Both flamethrowers and tear gas have been shown to be effective tools for clearing enemy forces from buildings without totally destroying them. Flamethrowers can penetrate small openings and fill fortified positions with both fire and smoke. Tear gas can force enemy forces to evacuate fortified positions within buildings, especially when the military objective is focused as much on reclaiming terrain as killing individual fighters. Today, soldiers have neither flamethrowers nor tear gas.

In 1978, the US Defense Department issued a directive that ceased the tactical use of flamethrowers. International efforts to ban the weapons gained support following the Vietnam War. Specifically, Article 35(2) of the 1977 Additional Protocol I to the Geneva Conventions states: “It is prohibited to employ weapons, projectiles and material and methods of warfare of a nature to cause superfluous injury or unnecessary suffering.” The most current treaty norms regulating incendiary weapons are located in Protocol III to the 1980 Convention on Certain Conventional Weapons.

While some experts believe flamethrowers could be legal in combat situations where no alternative weapons that would cause less suffering are available, the US military does not use them. Yet a look at the most recent cases of urban warfare makes clear why such tools are better suited to city fighting than most others available. In July 2017, while discussing the final firefights of the battle to liberate Mosul, Gen. Stephen Townsend, the current commanding general of the US Army Training and Doctrine, stated:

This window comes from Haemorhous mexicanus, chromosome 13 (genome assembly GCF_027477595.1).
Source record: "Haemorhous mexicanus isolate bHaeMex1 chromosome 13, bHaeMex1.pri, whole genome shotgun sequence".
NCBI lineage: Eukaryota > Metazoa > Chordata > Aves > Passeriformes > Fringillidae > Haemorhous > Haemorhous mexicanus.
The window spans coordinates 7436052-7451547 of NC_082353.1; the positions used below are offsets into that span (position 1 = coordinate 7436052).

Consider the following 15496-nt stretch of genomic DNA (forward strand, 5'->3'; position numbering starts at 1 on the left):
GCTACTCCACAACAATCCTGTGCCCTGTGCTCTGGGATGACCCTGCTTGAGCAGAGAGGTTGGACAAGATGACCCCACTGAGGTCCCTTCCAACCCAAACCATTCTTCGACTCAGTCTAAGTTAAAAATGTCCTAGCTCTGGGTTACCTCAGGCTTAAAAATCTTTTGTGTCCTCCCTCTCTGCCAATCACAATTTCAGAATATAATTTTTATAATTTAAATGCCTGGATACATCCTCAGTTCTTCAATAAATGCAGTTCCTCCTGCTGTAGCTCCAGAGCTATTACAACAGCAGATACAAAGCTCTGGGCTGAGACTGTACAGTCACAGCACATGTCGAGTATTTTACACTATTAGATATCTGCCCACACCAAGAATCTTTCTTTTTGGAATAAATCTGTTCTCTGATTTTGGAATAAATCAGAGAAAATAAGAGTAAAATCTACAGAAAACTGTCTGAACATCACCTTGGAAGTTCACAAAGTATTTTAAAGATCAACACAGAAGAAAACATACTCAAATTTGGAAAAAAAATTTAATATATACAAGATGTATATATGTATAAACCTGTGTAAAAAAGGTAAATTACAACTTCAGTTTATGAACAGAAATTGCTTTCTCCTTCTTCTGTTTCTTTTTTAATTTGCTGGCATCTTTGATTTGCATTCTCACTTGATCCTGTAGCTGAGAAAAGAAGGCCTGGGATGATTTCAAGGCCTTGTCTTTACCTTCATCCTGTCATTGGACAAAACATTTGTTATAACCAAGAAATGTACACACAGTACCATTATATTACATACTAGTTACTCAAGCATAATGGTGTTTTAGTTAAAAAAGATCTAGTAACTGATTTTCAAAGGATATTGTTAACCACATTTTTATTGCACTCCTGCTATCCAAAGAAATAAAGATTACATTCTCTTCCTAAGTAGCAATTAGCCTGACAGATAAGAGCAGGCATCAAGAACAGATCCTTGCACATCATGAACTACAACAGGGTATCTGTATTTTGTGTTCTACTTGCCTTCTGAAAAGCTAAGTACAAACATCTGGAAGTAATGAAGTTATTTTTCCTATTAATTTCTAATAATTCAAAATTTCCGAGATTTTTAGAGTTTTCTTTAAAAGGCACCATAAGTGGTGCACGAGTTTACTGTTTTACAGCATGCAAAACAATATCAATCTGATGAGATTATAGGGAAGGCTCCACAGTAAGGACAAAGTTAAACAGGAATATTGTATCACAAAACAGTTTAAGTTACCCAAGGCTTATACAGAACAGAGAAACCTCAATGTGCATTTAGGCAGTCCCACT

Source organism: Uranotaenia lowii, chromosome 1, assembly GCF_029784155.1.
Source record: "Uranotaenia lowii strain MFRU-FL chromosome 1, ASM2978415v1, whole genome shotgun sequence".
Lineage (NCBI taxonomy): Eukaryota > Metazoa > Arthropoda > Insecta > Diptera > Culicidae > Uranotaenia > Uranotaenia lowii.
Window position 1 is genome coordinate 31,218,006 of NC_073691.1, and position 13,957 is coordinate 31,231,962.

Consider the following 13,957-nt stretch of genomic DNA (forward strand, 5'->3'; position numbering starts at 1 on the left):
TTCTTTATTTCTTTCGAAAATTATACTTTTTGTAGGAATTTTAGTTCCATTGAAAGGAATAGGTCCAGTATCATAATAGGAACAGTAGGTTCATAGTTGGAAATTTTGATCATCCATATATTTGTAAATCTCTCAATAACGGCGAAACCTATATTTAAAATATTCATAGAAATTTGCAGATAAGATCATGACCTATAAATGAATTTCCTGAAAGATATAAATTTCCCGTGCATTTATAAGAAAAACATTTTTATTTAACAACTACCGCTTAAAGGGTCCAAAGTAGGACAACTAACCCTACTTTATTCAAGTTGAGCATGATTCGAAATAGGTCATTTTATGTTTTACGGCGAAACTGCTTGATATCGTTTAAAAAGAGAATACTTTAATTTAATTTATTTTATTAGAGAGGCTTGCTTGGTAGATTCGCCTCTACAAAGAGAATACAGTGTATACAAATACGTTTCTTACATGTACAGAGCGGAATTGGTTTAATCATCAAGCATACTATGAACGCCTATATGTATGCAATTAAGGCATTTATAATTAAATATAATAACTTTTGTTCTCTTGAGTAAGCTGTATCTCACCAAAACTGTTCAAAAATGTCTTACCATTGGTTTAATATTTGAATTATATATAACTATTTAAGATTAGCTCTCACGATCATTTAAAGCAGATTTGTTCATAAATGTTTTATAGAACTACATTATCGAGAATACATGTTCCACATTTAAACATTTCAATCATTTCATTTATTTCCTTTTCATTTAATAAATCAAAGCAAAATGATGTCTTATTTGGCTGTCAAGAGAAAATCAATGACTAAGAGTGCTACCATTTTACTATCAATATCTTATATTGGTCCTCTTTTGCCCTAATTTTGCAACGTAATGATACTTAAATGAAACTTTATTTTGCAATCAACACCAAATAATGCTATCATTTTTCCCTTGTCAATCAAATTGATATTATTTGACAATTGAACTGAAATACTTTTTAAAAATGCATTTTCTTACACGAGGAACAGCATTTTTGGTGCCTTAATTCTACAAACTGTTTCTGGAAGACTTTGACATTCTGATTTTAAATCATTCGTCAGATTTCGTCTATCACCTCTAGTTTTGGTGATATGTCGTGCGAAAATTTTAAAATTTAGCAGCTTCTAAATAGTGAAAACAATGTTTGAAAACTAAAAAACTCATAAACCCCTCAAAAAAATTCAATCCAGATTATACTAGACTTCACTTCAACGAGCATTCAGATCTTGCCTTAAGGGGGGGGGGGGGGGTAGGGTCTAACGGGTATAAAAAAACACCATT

I saw things I have only ever read about in history books. . . . It was the last week . . . around July 10th. . . . Mosul had been cleared except for a 400 x 400 meter postage stamp. . . . Then it shrunk to 200 x 200. . . . It took about a week to take that. . . . The buildings had been turned into bunkers . . . rubble 20 to 30 feet on top of the first and basement floors. . . . You couldn’t build a better bomb proof shelter. . . . ISIS was dug in there and he wasn’t giving up. . . . On the last day I watched reconnaissance video feed of the final Iraqi assault. . . . There was an Iraqi bulldozer driver driving through that field of rubble and on each side of the bulldozer was a squad of Iraqi infantry walking along protecting the bulldozer and as ISIS fighters popped up out of the rubble, the bulldozer would turn towards them and bury them whole, infantry walking along would drop grenades in holes and shoot guys trying to fire rockets to knock it out. . . . We found ourselves wondering if we still have flamethrowers in our inventory, turns out we don’t, some armies do, but we didn’t, I couldn’t get my hands on flamethrowers fast or I would have.

Gen. Townsend highlights both the difficult, destructive nature of retaking a city from a determined enemy, as well as the need for tools like flamethrowers.